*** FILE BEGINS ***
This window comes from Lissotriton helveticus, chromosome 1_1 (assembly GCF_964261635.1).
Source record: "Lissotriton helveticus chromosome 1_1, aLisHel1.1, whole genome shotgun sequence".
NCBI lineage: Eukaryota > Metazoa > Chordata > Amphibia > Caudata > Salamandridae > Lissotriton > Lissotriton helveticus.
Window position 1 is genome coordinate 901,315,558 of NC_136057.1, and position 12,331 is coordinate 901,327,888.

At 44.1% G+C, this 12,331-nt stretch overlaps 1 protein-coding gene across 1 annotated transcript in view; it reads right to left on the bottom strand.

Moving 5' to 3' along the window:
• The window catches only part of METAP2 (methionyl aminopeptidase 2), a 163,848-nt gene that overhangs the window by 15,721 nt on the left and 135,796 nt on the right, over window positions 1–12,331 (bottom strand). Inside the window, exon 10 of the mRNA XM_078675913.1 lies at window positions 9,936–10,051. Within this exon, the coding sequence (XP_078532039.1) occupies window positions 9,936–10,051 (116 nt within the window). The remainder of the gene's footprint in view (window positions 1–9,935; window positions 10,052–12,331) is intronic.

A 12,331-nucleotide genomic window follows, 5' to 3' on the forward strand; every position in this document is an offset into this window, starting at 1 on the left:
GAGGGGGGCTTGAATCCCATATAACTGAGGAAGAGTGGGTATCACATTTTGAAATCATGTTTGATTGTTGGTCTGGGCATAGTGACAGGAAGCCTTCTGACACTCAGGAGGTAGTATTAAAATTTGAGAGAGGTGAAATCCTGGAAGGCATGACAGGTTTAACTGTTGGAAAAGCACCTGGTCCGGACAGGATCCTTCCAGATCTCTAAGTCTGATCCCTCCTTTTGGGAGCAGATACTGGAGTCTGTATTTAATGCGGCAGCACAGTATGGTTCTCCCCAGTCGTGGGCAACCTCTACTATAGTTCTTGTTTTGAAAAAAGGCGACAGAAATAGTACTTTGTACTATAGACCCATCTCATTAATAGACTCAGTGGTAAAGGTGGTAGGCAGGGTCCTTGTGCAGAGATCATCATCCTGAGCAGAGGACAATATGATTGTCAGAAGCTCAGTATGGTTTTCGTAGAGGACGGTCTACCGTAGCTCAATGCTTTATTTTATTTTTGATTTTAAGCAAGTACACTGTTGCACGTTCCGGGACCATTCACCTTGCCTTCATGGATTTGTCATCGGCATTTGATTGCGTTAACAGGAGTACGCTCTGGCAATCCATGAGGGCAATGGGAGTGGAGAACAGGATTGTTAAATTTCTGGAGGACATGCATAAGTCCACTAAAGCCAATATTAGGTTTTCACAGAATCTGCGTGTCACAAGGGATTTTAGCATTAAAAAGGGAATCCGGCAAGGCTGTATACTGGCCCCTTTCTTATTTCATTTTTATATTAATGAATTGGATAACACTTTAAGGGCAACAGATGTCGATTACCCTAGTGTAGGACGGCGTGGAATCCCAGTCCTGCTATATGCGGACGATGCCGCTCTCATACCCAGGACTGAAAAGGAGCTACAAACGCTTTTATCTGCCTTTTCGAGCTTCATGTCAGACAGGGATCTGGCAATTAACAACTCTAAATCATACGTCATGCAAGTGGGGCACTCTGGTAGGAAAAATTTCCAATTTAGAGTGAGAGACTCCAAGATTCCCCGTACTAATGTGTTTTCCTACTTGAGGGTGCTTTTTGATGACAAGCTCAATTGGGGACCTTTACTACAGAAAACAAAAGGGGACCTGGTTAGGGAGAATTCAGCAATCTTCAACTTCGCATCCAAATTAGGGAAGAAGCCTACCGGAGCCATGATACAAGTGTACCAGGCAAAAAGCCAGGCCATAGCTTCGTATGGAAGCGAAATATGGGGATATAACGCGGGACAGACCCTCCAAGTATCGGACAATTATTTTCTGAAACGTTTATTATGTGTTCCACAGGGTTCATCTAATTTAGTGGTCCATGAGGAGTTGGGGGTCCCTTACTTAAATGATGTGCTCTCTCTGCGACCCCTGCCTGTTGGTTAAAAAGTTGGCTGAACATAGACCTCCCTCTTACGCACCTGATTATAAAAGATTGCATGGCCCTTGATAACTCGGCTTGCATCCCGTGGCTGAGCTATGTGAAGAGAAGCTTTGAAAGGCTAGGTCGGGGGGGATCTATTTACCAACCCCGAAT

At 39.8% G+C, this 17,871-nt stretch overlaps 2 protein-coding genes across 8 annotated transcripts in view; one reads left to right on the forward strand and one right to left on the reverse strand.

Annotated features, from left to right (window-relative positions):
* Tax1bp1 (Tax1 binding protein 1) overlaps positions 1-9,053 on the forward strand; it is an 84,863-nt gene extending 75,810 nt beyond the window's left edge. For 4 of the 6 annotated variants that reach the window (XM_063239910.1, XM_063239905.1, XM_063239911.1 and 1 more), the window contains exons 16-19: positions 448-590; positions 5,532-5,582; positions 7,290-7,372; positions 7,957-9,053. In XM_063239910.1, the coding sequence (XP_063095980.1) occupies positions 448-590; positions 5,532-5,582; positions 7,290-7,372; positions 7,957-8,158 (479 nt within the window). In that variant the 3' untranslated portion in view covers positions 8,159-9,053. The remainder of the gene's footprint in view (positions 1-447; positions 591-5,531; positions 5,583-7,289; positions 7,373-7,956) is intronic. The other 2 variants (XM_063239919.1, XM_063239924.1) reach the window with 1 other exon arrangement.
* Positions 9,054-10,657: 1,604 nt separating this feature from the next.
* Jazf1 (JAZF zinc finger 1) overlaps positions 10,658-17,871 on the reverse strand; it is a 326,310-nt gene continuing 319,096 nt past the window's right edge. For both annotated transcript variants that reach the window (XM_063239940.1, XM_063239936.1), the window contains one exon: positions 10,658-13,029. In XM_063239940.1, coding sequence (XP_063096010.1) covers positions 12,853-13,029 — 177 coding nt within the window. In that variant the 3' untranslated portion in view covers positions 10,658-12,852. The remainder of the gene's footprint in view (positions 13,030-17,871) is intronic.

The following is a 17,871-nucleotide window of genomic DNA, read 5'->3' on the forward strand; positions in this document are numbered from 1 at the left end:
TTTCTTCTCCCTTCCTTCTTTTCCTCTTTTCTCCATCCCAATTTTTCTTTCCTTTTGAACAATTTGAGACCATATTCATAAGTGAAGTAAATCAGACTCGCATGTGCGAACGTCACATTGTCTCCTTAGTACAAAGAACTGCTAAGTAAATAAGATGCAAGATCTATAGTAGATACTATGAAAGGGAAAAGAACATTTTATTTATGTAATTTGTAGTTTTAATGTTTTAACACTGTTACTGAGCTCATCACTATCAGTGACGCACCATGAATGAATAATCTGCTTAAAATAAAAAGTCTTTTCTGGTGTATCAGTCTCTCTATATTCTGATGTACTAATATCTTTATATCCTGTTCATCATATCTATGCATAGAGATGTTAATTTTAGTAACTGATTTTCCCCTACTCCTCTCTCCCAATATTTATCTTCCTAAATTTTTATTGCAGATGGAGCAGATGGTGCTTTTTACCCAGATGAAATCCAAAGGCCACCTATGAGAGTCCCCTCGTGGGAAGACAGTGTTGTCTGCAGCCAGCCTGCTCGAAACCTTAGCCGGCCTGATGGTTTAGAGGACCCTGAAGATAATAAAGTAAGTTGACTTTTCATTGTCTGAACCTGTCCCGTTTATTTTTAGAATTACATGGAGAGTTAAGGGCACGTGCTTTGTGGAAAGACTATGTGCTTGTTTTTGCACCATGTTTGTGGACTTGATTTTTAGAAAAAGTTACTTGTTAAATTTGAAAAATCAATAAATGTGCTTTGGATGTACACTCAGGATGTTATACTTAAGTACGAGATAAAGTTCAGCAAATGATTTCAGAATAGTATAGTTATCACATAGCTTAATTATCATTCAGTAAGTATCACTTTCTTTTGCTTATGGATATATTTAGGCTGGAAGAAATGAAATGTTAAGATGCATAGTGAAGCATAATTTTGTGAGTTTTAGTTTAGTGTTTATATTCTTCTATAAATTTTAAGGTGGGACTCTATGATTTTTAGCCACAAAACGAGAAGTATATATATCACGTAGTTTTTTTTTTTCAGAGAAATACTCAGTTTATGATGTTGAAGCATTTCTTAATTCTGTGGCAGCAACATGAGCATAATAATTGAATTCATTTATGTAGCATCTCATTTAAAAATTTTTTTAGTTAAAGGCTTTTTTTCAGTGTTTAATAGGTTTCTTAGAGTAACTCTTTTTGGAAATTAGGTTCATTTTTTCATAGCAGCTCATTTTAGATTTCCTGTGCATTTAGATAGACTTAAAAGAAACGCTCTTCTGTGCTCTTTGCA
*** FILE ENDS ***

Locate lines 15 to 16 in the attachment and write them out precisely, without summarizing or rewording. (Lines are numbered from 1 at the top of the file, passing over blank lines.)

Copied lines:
The following is a 17,871-nucleotide window of genomic DNA, read 5'->3' on the forward strand; positions in this document are numbered from 1 at the left end:
TTTCTTCTCCCTTCCTTCTTTTCCTCTTTTCTCCATCCCAATTTTTCTTTCCTTTTGAACAATTTGAGACCATATTCATAAGTGAAGTAAATCAGACTCGCATGTGCGAACGTCACATTGTCTCCTTAGTACAAAGAACTGCTAAGTAAATAAGATGCAAGATCTATAGTAGATACTATGAAAGGGAAAAGAACATTTTATTTATGTAATTTGTAGTTTTAATGTTTTAACACTGTTACTGAGCTCATCACTATCAGTGACGCACCATGAATGAATAATCTGCTTAAAATAAAAAGTCTTTTCTGGTGTATCAGTCTCTCTATATTCTGATGTACTAATATCTTTATATCCTGTTCATCATATCTATGCATAGAGATGTTAATTTTAGTAACTGATTTTCCCCTACTCCTCTCTCCCAATATTTATCTTCCTAAATTTTTATTGCAGATGGAGCAGATGGTGCTTTTTACCCAGATGAAATCCAAAGGCCACCTATGAGAGTCCCCTCGTGGGAAGACAGTGTTGTCTGCAGCCAGCCTGCTCGAAACCTTAGCCGGCCTGATGGTTTAGAGGACCCTGAAGATAATAAAGTAAGTTGACTTTTCATTGTCTGAACCTGTCCCGTTTATTTTTAGAATTACATGGAGAGTTAAGGGCACGTGCTTTGTGGAAAGACTATGTGCTTGTTTTTGCACCATGTTTGTGGACTTGATTTTTAGAAAAAGTTACTTGTTAAATTTGAAAAATCAATAAATGTGCTTTGGATGTACACTCAGGATGTTATACTTAAGTACGAGATAAAGTTCAGCAAATGATTTCAGAATAGTATAGTTATCACATAGCTTAATTATCATTCAGTAAGTATCACTTTCTTTTGCTTATGGATATATTTAGGCTGGAAGAAATGAAATGTTAAGATGCATAGTGAAGCATAATTTTGTGAGTTTTAGTTTAGTGTTTATATTCTTCTATAAATTTTAAGGTGGGACTCTATGATTTTTAGCCACAAAACGAGAAGTATATATATCACGTAGTTTTTTTTTTTCAGAGAAATACTCAGTTTATGATGTTGAAGCATTTCTTAATTCTGTGGCAGCAACATGAGCATAATAATTGAATTCATTTATGTAGCATCTCATTTAAAAATTTTTTTAGTTAAAGGCTTTTTTTCAGTGTTTAATAGGTTTCTTAGAGTAACTCTTTTTGGAAATTAGGTTCATTTTTTCATAGCAGCTCATTTTAGATTTCCTGTGCATTTAGATAGACTTAAAAGAAACGCTCTTCTGTGCTCTTTGCA